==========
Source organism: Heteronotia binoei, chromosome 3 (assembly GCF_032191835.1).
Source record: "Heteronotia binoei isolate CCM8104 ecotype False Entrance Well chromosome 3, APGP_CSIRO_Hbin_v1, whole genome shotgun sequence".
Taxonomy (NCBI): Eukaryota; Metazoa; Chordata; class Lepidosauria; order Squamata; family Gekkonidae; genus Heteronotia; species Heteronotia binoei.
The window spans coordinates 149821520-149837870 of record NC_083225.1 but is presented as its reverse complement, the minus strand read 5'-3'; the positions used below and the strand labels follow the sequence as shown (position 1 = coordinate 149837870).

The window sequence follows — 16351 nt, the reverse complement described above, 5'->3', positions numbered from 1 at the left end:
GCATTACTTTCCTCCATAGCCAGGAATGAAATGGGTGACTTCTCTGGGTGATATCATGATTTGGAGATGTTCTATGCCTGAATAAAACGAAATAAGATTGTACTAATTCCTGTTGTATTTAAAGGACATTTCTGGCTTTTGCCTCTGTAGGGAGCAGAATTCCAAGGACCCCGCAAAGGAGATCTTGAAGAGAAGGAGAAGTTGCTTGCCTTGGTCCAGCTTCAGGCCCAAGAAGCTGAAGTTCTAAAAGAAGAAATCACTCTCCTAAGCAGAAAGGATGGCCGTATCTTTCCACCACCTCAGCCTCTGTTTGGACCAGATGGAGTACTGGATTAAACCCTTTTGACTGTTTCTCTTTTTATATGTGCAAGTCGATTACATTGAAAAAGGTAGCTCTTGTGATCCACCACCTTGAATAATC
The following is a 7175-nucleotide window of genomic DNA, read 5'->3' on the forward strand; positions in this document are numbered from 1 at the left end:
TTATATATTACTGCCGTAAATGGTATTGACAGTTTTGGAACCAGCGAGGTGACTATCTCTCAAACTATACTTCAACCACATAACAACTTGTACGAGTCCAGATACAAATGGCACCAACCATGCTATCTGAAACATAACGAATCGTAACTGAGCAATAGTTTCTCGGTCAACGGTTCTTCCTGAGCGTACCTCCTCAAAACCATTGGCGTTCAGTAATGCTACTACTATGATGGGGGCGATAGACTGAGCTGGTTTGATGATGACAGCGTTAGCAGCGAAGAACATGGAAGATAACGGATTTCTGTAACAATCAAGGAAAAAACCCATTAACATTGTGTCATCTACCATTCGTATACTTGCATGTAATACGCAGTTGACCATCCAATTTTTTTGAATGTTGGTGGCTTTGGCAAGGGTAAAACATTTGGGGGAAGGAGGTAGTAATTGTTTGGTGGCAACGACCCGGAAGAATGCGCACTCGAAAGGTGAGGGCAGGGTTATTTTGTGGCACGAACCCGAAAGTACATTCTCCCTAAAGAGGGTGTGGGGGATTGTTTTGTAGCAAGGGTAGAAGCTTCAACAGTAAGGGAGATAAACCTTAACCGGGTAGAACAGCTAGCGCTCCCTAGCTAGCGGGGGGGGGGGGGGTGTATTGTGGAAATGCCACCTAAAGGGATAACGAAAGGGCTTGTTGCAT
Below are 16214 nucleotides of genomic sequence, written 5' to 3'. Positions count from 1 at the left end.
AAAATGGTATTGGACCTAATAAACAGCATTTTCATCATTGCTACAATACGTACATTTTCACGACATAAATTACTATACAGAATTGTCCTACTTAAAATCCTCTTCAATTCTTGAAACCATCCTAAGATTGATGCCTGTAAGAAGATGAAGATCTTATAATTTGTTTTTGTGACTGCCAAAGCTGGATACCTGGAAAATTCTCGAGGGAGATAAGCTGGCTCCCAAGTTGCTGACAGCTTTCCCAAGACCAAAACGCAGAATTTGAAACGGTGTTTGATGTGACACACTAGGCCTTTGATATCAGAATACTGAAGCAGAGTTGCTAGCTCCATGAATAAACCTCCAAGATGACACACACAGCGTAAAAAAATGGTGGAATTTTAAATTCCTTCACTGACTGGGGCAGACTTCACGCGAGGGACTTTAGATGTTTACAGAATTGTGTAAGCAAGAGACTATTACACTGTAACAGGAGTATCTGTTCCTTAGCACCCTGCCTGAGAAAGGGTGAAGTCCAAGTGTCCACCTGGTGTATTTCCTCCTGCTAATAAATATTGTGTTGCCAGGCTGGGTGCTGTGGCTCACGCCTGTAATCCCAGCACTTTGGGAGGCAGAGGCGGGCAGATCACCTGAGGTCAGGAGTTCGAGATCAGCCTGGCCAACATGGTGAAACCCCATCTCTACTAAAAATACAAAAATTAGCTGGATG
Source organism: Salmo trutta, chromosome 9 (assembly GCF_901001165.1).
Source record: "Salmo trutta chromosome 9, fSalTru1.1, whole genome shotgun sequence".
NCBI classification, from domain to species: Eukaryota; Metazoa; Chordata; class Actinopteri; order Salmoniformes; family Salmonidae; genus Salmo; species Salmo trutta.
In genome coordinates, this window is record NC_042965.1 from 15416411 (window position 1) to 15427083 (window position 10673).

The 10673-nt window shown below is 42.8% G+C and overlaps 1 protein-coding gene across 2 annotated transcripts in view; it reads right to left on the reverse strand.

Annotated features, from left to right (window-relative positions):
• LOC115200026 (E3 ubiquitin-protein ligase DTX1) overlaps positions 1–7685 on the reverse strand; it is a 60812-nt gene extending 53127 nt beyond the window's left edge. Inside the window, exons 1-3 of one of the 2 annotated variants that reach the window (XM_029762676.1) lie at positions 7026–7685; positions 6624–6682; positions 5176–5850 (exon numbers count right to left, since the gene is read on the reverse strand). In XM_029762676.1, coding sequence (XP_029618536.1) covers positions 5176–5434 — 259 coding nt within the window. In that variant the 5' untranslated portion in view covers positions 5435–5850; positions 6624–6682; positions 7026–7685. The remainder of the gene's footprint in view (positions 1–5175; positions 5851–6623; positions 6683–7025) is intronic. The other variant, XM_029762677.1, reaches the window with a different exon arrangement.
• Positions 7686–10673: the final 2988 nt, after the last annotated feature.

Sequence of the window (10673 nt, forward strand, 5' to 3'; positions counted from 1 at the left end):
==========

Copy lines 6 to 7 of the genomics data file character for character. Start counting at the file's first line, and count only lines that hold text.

GCATTACTTTCCTCCATAGCCAGGAATGAAATGGGTGACTTCTCTGGGTGATATCATGATTTGGAGATGTTCTATGCCTGAATAAAACGAAATAAGATTGTACTAATTCCTGTTGTATTTAAAGGACATTTCTGGCTTTTGCCTCTGTAGGGAGCAGAATTCCAAGGACCCCGCAAAGGAGATCTTGAAGAGAAGGAGAAGTTGCTTGCCTTGGTCCAGCTTCAGGCCCAAGAAGCTGAAGTTCTAAAAGAAGAAATCACTCTCCTAAGCAGAAAGGATGGCCGTATCTTTCCACCACCTCAGCCTCTGTTTGGACCAGATGGAGTACTGGATTAAACCCTTTTGACTGTTTCTCTTTTTATATGTGCAAGTCGATTACATTGAAAAAGGTAGCTCTTGTGATCCACCACCTTGAATAATC
The following is a 7175-nucleotide window of genomic DNA, read 5'->3' on the forward strand; positions in this document are numbered from 1 at the left end: